WANDOOR, India—The earthquake that triggered the catastrophic Dec. 26 tsunami was so violent that it transformed much of the coastal landscape from western Indonesia to India's Andaman and Nicobar islands.
The coastline sank 3 feet in some places, submerging fishing villages. Elsewhere, the coast rose out of the sea, exposing coral reefs to certain death. Some islands tilted, one side rising up and the other falling.
The seismic shifts will alter lives for generations. The land may revert to its original level, but not for more than 100 years.
In the meantime, entire villages will have to relocate to higher land. An endangered sea turtle will have to find a new beach to lay its eggs. For fishermen, coral reefs that once teemed with fish have gone barren.
"The reefs have broken up," said Pralad Mondal, 48, who netted a meager 45 pounds of fish on a two-day expedition from the port of Wandoor on South Andaman island. "Some have gone up and some have gone down. There's not as much fish."
The affected area stretches north from Indonesia's hard-hit Aceh province on the northern tip of Sumatra several hundred miles to the Andaman and Nicobar archipelago.
For more than a century, pressure built along an undersea fault where the oceanic Indian plate runs into the Burma sub-plate, the continental plate on which Sumatra, Andaman and Nicobar rest.
The two plates move toward each other at a rate of about half an inch a year, putting greater and greater stress on the rock where they meet, said Eric Geist, a tsunami expert at the U.S. Geological Survey in Menlo Park, Calif.
The rock gave way on Dec. 26 at 7:59 a.m., unleashing an earthquake that measured 9.0 on the Richter scale, the world's fourth-largest since 1900.
The rupture, which started 22 miles beneath the seabed, allowed the two plates to thrust forward suddenly and dramatically.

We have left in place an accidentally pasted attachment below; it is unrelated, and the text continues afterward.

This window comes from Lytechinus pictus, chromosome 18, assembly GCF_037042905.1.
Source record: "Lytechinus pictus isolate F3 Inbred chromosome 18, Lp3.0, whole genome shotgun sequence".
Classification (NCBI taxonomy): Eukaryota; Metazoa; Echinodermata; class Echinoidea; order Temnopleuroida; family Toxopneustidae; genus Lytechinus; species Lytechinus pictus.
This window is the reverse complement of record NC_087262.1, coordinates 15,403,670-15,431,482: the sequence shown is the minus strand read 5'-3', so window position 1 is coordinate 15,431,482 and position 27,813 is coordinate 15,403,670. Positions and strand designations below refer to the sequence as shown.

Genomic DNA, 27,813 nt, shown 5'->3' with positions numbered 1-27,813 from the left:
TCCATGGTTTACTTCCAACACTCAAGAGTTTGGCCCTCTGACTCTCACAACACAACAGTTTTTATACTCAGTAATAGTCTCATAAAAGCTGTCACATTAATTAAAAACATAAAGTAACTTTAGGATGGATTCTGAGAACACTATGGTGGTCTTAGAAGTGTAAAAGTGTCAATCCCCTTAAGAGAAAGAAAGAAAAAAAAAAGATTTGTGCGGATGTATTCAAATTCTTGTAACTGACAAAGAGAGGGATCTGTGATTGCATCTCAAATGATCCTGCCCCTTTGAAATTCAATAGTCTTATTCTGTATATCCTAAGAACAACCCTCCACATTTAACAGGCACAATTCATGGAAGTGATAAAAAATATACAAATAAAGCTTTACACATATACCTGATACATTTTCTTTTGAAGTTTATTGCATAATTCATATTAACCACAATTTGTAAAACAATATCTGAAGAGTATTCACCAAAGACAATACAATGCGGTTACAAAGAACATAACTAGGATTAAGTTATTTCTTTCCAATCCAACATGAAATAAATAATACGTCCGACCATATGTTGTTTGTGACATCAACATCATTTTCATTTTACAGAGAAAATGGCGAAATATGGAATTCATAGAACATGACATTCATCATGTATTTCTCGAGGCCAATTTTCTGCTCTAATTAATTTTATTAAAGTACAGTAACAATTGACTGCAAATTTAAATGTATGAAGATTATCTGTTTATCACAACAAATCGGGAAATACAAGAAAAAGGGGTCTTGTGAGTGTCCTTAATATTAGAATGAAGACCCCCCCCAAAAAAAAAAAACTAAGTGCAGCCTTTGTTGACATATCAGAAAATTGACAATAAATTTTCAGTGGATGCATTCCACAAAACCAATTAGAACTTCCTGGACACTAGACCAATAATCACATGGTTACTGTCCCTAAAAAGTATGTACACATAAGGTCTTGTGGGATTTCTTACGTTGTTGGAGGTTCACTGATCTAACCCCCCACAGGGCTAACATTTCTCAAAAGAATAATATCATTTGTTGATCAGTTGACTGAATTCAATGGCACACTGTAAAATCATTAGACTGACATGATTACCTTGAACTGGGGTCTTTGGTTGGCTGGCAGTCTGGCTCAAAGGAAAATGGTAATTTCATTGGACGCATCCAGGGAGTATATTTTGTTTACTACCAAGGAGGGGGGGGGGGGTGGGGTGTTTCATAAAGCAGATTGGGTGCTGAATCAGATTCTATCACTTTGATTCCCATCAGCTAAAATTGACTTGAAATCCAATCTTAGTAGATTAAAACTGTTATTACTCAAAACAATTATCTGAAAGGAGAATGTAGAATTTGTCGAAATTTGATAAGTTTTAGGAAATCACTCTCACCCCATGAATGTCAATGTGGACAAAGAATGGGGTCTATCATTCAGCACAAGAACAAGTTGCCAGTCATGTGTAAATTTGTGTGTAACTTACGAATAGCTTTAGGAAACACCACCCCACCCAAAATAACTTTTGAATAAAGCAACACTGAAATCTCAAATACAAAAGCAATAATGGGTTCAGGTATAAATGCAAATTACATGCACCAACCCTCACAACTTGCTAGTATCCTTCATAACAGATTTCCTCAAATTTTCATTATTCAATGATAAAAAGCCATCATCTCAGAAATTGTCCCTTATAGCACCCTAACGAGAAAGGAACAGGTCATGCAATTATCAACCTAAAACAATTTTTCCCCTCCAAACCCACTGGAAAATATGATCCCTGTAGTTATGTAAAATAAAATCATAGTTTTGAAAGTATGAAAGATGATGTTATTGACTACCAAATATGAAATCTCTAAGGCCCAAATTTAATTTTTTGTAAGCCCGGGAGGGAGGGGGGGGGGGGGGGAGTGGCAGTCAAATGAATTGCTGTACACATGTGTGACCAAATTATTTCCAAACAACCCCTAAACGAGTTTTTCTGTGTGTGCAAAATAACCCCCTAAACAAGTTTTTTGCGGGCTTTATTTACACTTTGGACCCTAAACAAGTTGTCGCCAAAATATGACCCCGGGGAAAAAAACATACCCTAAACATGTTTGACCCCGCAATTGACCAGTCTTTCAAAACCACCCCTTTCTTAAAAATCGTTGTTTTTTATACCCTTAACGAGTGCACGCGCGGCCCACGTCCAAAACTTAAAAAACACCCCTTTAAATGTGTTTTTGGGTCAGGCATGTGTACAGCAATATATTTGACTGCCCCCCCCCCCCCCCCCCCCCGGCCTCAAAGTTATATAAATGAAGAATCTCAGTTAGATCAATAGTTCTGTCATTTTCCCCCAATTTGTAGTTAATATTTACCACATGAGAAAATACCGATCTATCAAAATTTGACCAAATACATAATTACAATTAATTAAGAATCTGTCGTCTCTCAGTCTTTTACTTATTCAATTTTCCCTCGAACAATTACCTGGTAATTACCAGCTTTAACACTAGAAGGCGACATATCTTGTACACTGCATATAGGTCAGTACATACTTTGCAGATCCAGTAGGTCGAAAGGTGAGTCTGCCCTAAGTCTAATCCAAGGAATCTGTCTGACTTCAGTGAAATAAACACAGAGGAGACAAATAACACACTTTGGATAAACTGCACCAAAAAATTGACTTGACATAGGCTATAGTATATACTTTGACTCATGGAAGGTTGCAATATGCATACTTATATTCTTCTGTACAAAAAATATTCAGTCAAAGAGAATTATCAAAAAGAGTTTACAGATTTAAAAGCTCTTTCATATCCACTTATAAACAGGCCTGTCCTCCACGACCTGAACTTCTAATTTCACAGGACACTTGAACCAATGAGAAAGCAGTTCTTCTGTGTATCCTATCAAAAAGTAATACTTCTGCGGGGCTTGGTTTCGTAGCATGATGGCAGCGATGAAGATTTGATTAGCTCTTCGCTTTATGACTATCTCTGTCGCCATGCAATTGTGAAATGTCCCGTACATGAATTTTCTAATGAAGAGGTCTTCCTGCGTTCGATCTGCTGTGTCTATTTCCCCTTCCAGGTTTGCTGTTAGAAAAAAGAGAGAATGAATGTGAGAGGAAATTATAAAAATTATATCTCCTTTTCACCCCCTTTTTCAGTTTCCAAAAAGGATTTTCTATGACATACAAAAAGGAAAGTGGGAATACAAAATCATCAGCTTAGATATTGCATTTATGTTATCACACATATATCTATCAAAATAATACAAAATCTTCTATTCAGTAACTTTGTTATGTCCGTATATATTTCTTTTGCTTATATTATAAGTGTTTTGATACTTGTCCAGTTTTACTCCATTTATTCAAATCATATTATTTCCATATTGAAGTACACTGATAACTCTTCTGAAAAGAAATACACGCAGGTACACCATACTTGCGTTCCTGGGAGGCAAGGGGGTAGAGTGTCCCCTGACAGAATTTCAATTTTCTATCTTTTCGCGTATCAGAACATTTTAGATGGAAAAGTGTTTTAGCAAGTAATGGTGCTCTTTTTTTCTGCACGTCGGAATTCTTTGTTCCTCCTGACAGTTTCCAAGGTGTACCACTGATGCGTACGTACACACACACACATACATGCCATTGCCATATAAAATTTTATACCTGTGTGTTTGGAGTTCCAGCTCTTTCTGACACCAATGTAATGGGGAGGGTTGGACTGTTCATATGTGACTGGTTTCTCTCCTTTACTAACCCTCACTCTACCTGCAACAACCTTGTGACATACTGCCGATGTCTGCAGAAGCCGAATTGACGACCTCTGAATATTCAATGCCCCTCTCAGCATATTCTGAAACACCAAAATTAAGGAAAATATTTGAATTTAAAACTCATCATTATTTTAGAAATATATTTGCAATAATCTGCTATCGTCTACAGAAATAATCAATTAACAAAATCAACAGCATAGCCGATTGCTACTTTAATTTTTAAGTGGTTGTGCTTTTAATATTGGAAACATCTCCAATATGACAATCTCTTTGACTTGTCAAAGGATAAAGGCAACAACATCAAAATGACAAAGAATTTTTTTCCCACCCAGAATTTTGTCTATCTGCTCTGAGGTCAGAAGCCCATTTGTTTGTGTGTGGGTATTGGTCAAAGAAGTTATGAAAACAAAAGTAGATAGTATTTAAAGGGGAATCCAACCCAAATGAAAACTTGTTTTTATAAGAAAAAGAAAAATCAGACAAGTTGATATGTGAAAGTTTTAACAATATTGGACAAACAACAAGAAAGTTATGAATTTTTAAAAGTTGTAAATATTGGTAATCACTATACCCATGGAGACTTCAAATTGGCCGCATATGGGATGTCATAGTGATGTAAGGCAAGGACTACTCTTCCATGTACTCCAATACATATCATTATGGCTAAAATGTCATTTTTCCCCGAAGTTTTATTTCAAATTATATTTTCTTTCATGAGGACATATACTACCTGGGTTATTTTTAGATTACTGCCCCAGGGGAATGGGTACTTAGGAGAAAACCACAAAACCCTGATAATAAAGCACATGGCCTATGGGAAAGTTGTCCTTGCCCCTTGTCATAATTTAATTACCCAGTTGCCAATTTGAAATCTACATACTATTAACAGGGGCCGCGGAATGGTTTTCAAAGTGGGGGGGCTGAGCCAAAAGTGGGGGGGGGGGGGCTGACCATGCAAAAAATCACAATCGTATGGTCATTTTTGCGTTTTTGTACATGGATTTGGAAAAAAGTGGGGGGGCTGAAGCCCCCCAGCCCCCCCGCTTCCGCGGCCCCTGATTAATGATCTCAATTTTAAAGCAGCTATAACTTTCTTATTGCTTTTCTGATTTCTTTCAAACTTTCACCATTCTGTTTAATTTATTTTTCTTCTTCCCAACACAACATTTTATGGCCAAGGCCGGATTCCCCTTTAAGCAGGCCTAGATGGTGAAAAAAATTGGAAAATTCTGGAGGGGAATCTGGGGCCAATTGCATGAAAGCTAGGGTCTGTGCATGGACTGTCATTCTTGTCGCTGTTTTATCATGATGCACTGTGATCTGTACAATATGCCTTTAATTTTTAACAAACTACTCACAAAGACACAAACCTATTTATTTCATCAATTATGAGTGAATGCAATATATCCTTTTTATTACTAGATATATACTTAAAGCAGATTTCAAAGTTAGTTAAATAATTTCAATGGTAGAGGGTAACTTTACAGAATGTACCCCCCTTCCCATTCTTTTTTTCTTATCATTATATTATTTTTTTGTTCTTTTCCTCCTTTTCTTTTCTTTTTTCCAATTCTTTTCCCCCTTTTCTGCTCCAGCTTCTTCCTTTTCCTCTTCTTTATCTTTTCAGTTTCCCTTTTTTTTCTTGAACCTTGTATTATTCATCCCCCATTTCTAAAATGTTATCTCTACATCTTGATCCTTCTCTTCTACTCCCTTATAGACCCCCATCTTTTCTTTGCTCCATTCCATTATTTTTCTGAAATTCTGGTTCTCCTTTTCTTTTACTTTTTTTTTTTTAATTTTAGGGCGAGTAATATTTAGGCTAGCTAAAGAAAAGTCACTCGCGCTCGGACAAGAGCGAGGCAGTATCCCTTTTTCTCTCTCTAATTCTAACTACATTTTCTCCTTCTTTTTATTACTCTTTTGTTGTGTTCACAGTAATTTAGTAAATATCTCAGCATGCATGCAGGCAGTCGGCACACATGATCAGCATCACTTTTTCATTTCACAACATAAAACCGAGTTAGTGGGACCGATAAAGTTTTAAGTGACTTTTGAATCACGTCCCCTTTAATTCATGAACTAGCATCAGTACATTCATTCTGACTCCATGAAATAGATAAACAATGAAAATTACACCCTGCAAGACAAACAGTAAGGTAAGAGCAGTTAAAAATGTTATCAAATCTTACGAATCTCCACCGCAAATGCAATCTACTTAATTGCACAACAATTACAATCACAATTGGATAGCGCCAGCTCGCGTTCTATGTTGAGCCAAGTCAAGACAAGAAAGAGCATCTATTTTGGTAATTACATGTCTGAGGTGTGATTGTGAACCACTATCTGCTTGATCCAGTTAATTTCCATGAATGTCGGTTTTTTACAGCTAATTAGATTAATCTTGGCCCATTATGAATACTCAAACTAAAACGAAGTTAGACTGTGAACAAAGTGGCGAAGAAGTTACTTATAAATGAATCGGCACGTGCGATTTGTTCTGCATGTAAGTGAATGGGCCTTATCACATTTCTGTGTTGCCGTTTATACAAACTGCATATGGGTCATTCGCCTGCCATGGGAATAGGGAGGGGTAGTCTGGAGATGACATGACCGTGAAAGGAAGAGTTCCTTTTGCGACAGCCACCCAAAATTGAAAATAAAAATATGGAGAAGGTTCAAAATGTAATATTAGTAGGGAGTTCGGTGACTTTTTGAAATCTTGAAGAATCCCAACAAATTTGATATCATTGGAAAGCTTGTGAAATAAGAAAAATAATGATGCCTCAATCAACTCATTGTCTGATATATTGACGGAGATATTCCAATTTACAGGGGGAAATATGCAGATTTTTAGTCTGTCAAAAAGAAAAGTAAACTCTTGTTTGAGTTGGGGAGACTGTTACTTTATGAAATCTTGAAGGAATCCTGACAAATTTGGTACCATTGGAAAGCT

Land connected to the Burma plate shifted westward by as much as 6 to 10 feet, according to computer modeling estimates. The end of the Burma plate rose, pushing the seabed up 16 feet. The ocean water rose with it, then rolled down toward distant shores as tidal waves.
Closer to the Sumatra shore, the Burma plate sank, pulling the coastline under water. The west coast of Sumatra dropped by an estimated 3 feet. In Nicobar, one island was split in two, and the land in between is now under water.
At the southernmost tip of the Nicobars, a beach that was a nesting spot for the endangered leatherback turtle has submerged, said Manish Chandi of the Andaman & Nicobar Environmental Team.
The tsunami killed a researcher who was observing the nesting of the leatherback, the largest living turtle, with a 5-foot long shell and a weight of 400 to 1,500 pounds. Another researcher was missing for two weeks before he found his way back through the jungle to a village.
The northwestern coast of Simeulue, a small Indonesian island near the epicenter of the quake, rose 5 feet, estimates geologist Kerry Sieh, who in mid-January set down in a helicopter on a newly exposed reef on Simeulue's shore.
"We were astonished to find ourselves walking through a pristine marine ecosystem, missing only its multitude of colors, its fish and its water," Sieh wrote in a travelogue posted on the Internet.
"Corals of every shape and size rested lifeless on the reef platform: branching corals, massive corals, staghorn corals, fire corals, brain corals, whorls, fans. And here and there a poor crab."
On the southern end of the same island, the coast appeared to have sunk nearly a foot.
Island tilting is nothing new. By studying ancient corals off Sumatra, Sieh's team at the California Institute of Technology in Pasadena had determined that islands tilted during major earthquakes there in 1797, 1833 and 1935.
The offshore Indonesian islands sink into the sea over time, though generally by less than half an inch a year, Sieh said. At that rate, it would take 150 years for the uplifted coast of Simeulue to return to its pre-earthquake level. By then, the underwater fault may be preparing to rupture once again.
(c) 2005, Knight Ridder/Tribune Information Services.
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